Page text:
Price increases hitting pockets hard
THE upward trend of food prices means that millions of poor people in South Africa are bound to suffer more.
The Food and Agriculture Organisation of the United Nations recently said the Food Price Index increased by 6% between June and July.
The index, which measures the monthly change in the international prices of a basket of food commodities, averaged 213 points last month, up 12 points from June. That was still well below the peak of 238 points reached in February last year.
Economist Mike Schussler said the price hikes mean a bigger chunk of monthly salaries are spent on food.
"The Food Price Index affects employed and unemployed people. Due to the food price hikes in the past four years, people have fallen way below the poverty line," Schussler said.
Canny Geyer, of the international nongovernmental organisation Oxfam's Economic Justice Campaign in SA, said: "South Africa is considered a food secure nation, yet hunger is escalating and more people are increasingly dependent on family, friends and neighbours for food donations."
Schussler said in most cases people got salary increases that are far below the inflation rate.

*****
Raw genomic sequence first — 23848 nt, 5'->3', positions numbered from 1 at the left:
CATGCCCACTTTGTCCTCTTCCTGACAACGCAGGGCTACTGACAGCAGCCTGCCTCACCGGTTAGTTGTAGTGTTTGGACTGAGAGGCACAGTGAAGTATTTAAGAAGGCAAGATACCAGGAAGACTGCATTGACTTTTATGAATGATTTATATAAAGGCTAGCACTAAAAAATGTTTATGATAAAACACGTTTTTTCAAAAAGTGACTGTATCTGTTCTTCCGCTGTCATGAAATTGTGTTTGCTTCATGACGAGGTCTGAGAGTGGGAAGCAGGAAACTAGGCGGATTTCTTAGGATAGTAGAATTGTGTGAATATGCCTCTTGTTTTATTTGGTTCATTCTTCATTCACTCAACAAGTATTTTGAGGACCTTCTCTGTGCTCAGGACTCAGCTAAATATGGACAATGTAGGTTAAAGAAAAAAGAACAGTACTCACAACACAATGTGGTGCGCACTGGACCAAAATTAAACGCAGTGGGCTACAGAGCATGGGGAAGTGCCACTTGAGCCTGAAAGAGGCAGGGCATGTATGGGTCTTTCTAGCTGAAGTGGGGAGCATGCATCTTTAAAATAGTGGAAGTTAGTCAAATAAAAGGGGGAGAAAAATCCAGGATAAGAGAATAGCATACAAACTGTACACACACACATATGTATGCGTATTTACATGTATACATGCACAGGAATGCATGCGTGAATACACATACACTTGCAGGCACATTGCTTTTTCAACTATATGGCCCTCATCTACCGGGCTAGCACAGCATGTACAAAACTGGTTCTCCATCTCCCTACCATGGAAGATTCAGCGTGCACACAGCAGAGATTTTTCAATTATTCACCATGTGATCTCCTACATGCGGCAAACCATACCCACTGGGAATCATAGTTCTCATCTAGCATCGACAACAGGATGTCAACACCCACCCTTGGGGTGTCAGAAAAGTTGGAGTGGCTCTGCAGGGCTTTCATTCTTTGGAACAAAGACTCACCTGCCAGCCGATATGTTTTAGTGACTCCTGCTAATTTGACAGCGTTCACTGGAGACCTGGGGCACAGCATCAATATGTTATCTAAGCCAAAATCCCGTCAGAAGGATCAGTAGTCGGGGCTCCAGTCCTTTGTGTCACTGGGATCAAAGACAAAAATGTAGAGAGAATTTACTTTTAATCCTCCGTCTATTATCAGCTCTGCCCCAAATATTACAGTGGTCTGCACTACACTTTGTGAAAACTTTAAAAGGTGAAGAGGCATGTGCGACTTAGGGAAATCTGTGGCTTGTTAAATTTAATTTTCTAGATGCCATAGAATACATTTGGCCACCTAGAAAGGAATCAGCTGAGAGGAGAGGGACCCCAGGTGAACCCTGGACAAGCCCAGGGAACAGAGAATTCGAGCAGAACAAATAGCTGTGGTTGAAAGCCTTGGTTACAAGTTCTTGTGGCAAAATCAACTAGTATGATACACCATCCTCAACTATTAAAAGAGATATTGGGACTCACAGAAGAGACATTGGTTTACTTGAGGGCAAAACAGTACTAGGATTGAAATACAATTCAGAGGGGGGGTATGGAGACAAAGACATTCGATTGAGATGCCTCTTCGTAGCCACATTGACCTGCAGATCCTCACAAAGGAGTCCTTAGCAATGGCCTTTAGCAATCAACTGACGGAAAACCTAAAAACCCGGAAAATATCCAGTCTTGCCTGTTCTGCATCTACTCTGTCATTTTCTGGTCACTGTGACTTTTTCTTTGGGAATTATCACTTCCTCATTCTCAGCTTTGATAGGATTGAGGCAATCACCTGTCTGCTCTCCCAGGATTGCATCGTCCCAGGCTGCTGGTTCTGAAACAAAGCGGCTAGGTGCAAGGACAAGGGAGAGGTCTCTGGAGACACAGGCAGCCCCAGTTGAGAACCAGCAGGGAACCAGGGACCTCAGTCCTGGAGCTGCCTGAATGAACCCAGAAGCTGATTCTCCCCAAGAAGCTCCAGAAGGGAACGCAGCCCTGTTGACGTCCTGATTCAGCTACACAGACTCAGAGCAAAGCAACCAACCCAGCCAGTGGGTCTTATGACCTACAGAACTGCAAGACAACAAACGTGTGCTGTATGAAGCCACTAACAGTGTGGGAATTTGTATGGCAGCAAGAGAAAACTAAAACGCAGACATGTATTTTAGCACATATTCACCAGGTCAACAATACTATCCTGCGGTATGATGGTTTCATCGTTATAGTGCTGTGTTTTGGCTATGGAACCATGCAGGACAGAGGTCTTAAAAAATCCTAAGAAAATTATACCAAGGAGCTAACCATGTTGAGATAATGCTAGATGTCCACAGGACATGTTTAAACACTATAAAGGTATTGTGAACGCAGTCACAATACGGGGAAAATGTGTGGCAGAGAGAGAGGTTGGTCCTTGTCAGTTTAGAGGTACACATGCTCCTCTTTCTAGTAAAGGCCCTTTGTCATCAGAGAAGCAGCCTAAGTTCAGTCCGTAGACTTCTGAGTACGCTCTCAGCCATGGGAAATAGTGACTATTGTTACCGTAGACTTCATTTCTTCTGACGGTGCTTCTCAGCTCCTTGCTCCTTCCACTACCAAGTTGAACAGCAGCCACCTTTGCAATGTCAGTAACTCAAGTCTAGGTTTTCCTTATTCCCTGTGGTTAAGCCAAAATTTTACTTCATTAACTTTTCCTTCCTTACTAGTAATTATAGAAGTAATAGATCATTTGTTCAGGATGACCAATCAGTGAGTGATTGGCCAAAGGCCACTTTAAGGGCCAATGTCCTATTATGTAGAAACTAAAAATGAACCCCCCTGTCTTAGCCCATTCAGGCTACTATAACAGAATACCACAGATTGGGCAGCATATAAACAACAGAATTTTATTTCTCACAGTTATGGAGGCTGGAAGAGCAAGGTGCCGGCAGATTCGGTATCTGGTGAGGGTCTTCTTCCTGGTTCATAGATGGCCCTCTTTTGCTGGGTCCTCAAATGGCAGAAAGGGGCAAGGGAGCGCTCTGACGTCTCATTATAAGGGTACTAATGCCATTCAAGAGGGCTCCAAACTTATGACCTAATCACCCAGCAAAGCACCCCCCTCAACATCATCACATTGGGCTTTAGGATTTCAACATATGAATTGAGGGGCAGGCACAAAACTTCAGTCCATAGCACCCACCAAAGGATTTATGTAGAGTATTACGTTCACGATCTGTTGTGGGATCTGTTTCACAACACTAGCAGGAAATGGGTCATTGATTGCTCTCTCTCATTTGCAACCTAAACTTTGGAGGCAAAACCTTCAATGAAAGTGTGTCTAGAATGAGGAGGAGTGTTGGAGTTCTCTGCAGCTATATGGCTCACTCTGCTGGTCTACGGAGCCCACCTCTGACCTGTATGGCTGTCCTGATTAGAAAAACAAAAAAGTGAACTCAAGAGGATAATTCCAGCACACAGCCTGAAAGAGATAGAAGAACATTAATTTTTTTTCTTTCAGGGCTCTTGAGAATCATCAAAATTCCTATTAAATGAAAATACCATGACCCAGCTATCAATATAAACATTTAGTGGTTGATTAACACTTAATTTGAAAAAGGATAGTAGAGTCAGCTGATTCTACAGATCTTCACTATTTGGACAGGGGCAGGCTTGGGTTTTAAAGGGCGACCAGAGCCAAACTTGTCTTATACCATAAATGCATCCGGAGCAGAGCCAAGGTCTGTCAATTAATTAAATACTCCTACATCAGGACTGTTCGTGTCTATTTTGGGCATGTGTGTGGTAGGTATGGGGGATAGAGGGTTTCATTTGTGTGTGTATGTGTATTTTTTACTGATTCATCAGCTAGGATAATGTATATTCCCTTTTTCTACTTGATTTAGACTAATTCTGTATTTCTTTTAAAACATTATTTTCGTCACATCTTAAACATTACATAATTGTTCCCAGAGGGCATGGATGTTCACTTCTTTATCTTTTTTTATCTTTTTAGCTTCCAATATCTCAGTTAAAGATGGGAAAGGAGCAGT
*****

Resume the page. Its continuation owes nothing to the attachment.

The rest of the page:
"Pensioners who do not get any increase are hit badly by inflation. They are forced to buy less."
According to Statistics South Africa's Consumer Price Index (CPI) urban consumers paid 41.31% more for a 5kg pack of super maize meal and 63.88% more for a 5kg pack of special maize meal in January this year than the same time last year.
The CPI reflects monthly and yearly changes in the cost of a particular basket of goods for the average consumer.
Mariam Mayet, director of the African Centre for Biosafety in Johannesburg, said: "In 2008 a 5kg maize meal packet cost R17.58 and it now costs R21.05. In 2012 figures show that rural consumers paid R29.70 for a 5kg maize meal (pack) while urban shoppers paid R32.26."
Gareth Jones, a researcher at the African Centre for Biosafety, said in January this year, consumers in rural areas paid R2.37 more for the same food basket than consumers in urban areas.
Jones credits the difference to the cost of transporting goods.
Craig Binetti, President of Nutrition and Health at DuPont, said indicators show that SA will continue to face rising food inflation in the years ahead, which will continue to make food less affordable for consumers.
"People are often already eating the cheapest food and have little disposable income, which also leaves them with few options to cut back further." - firstname.lastname@example.org